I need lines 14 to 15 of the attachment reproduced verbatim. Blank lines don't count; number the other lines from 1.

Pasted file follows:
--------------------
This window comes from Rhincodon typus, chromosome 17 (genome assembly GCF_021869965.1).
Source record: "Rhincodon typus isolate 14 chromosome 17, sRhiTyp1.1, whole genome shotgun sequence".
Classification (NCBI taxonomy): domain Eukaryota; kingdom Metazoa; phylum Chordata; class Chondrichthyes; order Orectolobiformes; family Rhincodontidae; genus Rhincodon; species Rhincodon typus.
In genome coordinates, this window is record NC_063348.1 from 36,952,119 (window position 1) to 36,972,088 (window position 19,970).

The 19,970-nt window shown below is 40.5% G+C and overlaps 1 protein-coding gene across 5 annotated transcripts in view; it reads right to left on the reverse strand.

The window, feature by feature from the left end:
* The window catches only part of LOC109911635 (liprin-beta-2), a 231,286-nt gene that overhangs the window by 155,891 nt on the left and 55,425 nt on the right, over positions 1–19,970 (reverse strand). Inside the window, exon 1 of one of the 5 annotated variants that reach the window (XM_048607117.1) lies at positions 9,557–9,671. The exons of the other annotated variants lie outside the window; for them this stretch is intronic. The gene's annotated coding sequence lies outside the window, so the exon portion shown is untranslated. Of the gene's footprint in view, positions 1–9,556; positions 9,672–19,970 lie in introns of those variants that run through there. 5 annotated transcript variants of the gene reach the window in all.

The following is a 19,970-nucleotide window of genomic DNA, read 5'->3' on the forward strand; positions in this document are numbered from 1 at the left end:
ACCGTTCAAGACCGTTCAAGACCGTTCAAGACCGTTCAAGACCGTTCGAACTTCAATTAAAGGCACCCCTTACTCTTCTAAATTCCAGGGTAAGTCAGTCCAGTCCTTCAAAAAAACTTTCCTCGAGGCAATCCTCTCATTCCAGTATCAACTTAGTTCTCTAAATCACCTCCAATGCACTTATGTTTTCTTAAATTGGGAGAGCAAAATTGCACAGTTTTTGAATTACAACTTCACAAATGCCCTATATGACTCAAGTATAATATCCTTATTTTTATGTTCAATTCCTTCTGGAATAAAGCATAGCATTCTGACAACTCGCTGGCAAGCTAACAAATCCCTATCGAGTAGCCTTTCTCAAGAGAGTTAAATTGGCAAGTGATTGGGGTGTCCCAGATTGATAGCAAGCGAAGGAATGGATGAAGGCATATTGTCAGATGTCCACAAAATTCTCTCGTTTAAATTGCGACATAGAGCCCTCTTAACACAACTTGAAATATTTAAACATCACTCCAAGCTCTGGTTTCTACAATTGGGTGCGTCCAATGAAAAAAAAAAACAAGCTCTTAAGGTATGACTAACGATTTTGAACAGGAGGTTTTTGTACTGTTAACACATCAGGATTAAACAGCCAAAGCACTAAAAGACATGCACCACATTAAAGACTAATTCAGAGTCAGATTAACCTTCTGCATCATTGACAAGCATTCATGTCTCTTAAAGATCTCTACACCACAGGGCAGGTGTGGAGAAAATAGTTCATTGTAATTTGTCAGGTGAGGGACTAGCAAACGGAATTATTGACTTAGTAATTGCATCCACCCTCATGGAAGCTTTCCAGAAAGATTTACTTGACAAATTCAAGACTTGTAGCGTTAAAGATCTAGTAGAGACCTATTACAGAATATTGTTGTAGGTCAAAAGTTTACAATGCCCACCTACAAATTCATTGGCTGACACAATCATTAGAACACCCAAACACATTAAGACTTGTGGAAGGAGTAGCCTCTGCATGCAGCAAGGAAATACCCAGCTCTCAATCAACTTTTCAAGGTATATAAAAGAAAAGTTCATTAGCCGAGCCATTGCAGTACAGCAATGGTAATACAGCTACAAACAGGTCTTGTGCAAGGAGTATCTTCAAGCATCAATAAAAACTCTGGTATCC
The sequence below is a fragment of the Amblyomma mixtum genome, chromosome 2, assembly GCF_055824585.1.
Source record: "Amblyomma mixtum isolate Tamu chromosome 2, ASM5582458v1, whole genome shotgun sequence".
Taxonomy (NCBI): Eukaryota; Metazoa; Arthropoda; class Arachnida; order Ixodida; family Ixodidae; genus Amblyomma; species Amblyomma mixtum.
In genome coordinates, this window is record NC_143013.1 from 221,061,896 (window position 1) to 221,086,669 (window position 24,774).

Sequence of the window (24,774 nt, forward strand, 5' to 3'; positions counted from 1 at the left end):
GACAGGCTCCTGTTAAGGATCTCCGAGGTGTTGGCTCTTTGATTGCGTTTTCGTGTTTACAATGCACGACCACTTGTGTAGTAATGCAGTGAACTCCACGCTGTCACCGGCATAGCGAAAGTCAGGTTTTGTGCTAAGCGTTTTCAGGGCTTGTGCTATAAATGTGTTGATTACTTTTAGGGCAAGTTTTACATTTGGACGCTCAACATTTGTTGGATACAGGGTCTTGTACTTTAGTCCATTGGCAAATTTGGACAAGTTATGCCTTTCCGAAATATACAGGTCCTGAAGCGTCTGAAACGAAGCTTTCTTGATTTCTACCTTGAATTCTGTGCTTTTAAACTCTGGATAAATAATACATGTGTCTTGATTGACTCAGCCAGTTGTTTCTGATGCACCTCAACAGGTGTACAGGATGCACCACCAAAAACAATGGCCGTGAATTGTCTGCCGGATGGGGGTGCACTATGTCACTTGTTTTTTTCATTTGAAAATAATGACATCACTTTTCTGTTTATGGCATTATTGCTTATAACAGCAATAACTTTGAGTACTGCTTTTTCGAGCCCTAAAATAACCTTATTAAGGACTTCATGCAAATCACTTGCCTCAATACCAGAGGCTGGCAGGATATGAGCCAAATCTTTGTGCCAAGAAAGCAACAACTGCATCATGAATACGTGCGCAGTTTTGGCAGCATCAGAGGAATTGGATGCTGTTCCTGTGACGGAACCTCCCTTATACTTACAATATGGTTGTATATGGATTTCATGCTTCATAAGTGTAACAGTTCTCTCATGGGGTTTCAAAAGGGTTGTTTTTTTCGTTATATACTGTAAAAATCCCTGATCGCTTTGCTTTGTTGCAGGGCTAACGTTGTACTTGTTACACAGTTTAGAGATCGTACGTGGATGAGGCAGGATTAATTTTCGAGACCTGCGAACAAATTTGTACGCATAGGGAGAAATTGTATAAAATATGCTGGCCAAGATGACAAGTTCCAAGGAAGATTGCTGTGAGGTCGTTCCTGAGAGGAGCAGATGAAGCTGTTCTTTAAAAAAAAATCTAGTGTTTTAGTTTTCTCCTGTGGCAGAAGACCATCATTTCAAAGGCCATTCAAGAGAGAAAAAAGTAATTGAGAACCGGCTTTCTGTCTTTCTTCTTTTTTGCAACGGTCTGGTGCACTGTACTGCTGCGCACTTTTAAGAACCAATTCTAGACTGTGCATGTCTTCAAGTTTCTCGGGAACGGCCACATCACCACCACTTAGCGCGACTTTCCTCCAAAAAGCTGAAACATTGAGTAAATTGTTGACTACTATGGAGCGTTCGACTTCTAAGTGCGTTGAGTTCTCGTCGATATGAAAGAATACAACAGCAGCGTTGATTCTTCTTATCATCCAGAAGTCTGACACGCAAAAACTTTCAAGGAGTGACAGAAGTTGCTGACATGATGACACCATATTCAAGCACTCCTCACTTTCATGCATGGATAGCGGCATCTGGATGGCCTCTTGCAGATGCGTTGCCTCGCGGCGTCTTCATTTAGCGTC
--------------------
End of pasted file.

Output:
Sequence of the window (24,774 nt, forward strand, 5' to 3'; positions counted from 1 at the left end):
GACAGGCTCCTGTTAAGGATCTCCGAGGTGTTGGCTCTTTGATTGCGTTTTCGTGTTTACAATGCACGACCACTTGTGTAGTAATGCAGTGAACTCCACGCTGTCACCGGCATAGCGAAAGTCAGGTTTTGTGCTAAGCGTTTTCAGGGCTTGTGCTATAAATGTGTTGATTACTTTTAGGGCAAGTTTTACATTTGGACGCTCAACATTTGTTGGATACAGGGTCTTGTACTTTAGTCCATTGGCAAATTTGGACAAGTTATGCCTTTCCGAAATATACAGGTCCTGAAGCGTCTGAAACGAAGCTTTCTTGATTTCTACCTTGAATTCTGTGCTTTTAAACTCTGGATAAATAATACATGTGTCTTGATTGACTCAGCCAGTTGTTTCTGATGCACCTCAACAGGTGTACAGGATGCACCACCAAAAACAATGGCCGTGAATTGTCTGCCGGATGGGGGTGCACTATGTCACTTGTTTTTTTCATTTGAAAATAATGACATCACTTTTCTGTTTATGGCATTATTGCTTATAACAGCAATAACTTTGAGTACTGCTTTTTCGAGCCCTAAAATAACCTTATTAAGGACTTCATGCAAATCACTTGCCTCAATACCAGAGGCTGGCAGGATATGAGCCAAATCTTTGTGCCAAGAAAGCAACAACTGCATCATGAATACGTGCGCAGTTTTGGCAGCATCAGAGGAATTGGATGCTGTTCCTGTGACGGAACCTCCCTTATACTTACAATATGGTTGTATATGGATTTCATGCTTCATAAGTGTAACAGTTCTCTCATGGGGTTTCAAAAGGGTTGTTTTTTTCGTTATATACTGTAAAAATCCCTGATCGCTTTGCTTTGTTGCAGGGCTAACGTTGTACTTGTTACACAGTTTAGAGATCGTACGTGGATGAGGCAGGATTAATTTTCGAGACCTGCGAACAAATTTGTACGCATAGGGAGAAATTGTATAAAATATGCTGGCCAAGATGACAAGTTCCAAGGAAGATTGCTGTGAGGTCGTTCCTGAGAGGAGCAGATGAAGCTGTTCTTTAAAAAAAAATCTAGTGTTTTAGTTTTCTCCTGTGGCAGAAGACCATCATTTCAAAGGCCATTCAAGAGAGAAAAAAGTAATTGAGAACCGGCTTTCTGTCTTTCTTCTTTTTTGCAACGGTCTGGTGCACTGTACTGCTGCGCACTTTTAAGAACCAATTCTAGACTGTGCATGTCTTCAAGTTTCTCGGGAACGGCCACATCACCACCACTTAGCGCGACTTTCCTCCAAAAAGCTGAAACATTGAGTAAATTGTTGACTACTATGGAGCGTTCGACTTCTAAGTGCGTTGAGTTCTCGTCGATATGAAAGAATACAACAGCAGCGTTGATTCTTCTTATCATCCAGAAGTCTGACACGCAAAAACTTTCAAGGAGTGACAGAAGTTGCTGACATGATGACACCATATTCAAGCACTCCTCACTTTCATGCATGGATAGCGGCATCTGGATGGCCTCTTGCAGATGCGTTGCCTCGCGGCGTCTTCATTTAGCGTC